Living in Melbourne
Finding a place to stay when you're in Melbourne can be tricky. A lot of students are renting, either with housemates or directly with a real estate agent. Others are living in student accommodation through their school or in homestays.
For newly arrived international students, or those who are about to move to Melbourne, here are a few things you can do:
Stay in temporary accommodation first while you view rental properties
Securing a rental property can be difficult as the Melbourne market is competitive, especially during peak season like the start of each semester. Most real estate agents and landlords would like to see rental history, references or income history before they are willing to rent a house to you. To make things easier, you can consider staying in temporary accommodation, through somewhere like AirBnB, before embarking on your search for a houseshare or rental property.
After arriving in Melbourne, you can start your search at one of the sites below*:
Ask your school about their accommodation options
Most universities and schools will offer some type of student accommodation. You may need to enquire early as they can be taken up quickly close to the start of the semester. They are usually close to campus, so it's much easier to get to class, and you will be in good company with other students from the same university.
Here are links to some of the main universities' information pages:
Contact a homestay agency
Can't find a rental property, share house or student accommodation? You might want to try your luck with a homestay. Homestays are households where owners have opened their homes up to taking in 1 or 2 students per semester/year as guests in their household. They usually register with a university, school or homestay agency.
Below are some links to reputable homestay agencies* that can help:
* These are just suggestions and the list is not exhaustive. AFIS does not endorse or recommend a particular agent or provider in any circumstances.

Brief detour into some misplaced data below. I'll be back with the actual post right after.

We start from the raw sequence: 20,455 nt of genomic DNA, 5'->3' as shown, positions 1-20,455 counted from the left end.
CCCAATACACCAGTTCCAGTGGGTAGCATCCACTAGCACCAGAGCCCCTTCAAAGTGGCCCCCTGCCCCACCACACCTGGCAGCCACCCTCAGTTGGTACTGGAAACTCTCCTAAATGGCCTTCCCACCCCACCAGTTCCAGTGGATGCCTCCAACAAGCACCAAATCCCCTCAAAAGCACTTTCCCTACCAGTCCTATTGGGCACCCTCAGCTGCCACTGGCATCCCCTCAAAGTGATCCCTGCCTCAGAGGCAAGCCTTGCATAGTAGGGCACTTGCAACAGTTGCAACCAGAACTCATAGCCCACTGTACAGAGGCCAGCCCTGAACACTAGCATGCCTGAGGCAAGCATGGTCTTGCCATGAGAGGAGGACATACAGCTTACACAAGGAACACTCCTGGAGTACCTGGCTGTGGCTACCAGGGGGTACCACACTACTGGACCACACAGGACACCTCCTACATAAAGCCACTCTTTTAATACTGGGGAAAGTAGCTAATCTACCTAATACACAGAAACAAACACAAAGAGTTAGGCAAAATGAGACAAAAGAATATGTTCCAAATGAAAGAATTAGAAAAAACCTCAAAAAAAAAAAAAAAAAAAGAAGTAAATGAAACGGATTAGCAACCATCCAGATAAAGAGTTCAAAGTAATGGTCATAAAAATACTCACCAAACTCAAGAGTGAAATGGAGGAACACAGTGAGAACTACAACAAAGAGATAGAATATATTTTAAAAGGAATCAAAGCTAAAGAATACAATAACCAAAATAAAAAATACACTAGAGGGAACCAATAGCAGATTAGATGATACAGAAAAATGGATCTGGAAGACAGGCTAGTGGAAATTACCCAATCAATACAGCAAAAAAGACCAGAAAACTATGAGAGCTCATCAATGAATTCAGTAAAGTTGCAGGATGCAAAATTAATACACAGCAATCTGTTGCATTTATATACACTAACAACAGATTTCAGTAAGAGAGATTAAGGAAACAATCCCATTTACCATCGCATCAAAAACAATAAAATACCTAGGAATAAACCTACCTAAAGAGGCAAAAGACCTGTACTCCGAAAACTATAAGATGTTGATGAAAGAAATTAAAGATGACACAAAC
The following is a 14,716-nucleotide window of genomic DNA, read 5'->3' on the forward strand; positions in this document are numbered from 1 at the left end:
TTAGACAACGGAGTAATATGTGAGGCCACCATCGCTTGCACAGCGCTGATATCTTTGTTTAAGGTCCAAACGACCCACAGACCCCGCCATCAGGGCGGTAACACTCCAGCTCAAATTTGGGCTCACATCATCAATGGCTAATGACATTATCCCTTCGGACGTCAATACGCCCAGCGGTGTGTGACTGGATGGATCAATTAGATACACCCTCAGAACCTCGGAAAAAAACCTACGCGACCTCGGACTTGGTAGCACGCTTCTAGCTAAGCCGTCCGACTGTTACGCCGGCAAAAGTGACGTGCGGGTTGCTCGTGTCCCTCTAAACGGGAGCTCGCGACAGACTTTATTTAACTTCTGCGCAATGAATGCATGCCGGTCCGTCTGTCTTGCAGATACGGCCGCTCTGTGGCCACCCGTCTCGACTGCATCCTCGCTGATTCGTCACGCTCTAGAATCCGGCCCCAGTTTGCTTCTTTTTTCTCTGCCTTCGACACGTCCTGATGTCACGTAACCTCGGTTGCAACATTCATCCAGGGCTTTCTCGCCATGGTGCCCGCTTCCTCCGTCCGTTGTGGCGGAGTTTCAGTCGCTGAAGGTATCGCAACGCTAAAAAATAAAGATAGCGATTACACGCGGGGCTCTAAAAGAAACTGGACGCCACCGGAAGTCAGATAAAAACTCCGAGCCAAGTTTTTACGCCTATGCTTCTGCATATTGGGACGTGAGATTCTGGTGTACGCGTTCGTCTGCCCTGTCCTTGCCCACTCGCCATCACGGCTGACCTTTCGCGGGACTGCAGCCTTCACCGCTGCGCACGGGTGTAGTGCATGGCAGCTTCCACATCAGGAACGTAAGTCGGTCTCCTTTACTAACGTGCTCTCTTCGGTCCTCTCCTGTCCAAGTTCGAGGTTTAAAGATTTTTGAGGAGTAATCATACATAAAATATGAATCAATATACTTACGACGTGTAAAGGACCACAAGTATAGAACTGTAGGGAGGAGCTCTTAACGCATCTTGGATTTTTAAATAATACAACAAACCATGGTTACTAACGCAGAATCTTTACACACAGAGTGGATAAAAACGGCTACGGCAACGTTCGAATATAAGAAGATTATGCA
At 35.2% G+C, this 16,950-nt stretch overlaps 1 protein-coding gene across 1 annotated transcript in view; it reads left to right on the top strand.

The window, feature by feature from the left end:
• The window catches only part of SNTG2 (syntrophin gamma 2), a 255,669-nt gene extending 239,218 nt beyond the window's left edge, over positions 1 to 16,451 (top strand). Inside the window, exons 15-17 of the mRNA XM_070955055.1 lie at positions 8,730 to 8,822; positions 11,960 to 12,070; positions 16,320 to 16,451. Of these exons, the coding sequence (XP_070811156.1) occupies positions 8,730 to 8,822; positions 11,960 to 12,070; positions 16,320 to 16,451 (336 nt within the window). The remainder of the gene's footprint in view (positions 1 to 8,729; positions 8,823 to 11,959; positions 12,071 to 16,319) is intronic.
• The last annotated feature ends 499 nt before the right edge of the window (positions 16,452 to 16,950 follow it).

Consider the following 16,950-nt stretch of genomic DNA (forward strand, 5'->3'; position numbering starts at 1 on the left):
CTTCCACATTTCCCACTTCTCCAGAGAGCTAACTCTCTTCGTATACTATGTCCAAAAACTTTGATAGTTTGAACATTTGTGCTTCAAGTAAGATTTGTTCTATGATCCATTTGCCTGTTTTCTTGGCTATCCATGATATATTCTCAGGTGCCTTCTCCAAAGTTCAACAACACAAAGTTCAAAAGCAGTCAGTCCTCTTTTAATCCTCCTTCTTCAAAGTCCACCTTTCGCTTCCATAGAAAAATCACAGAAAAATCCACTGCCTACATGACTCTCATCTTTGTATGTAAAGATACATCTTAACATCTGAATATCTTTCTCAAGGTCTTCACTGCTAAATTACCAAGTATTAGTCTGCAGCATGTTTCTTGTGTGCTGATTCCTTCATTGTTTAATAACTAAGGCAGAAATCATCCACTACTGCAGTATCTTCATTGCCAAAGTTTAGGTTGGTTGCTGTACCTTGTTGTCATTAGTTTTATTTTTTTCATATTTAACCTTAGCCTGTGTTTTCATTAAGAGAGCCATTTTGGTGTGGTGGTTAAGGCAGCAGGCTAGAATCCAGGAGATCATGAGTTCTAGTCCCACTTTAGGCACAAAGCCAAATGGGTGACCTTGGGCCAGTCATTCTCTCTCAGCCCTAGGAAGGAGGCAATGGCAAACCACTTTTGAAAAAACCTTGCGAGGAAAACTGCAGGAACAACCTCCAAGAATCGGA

Cost of living
The expense for international students living in Australia on essentials such as accommodation, food, utilities, phone, public transportation is estimated to be around $20,290 AUD annually.
Austrade estimates other approximate expenses as below:
Hostels and Guesthouses - $90 to $150 per week
Shared Rental - $85 to $215 per week
On campus - $90 to $280 per week
Homestay - $235 to $325 per week
Rental - $165 to $440 per week
Boarding schools - $11,000 to $22,000 a year
Other living expenses
Groceries and eating out - $80 to $280 per week
Gas, electricity - $35 to $140 per week
Phone and Internet - $20 to $55 per week
Public transport - $15 to $55 per week
Car (after purchase) - $150 to $260 per week
Entertainment - $80 to $150 per week
Please note the above is only an approximate guide and will vary depending on your location in Australia and Melbourne.
Read more at:
Transport & commuting
Commuting around Melbourne by public transport is the most common method of transport for students in Melbourne. You will need to buy a Myki card, or if you have an Android smartphone buy a mobile myki through Google Pay. Once you have a Myki card, it can be used on Metro trains, buses, trams and some V/Line regional rail services. You can pay for a multi-day pass (eg. 7 or 28 days) or pay per trip with money loaded on the pass.
Taxi or ride share
Taking a taxi is a popular way to get around Melbourne, if public transport to and from a certain location is hard to come by or if you are travelling outside its operation hours. You can also download a ride share app on to your smartphone to use use the taxi-like service or hail a cab on the street.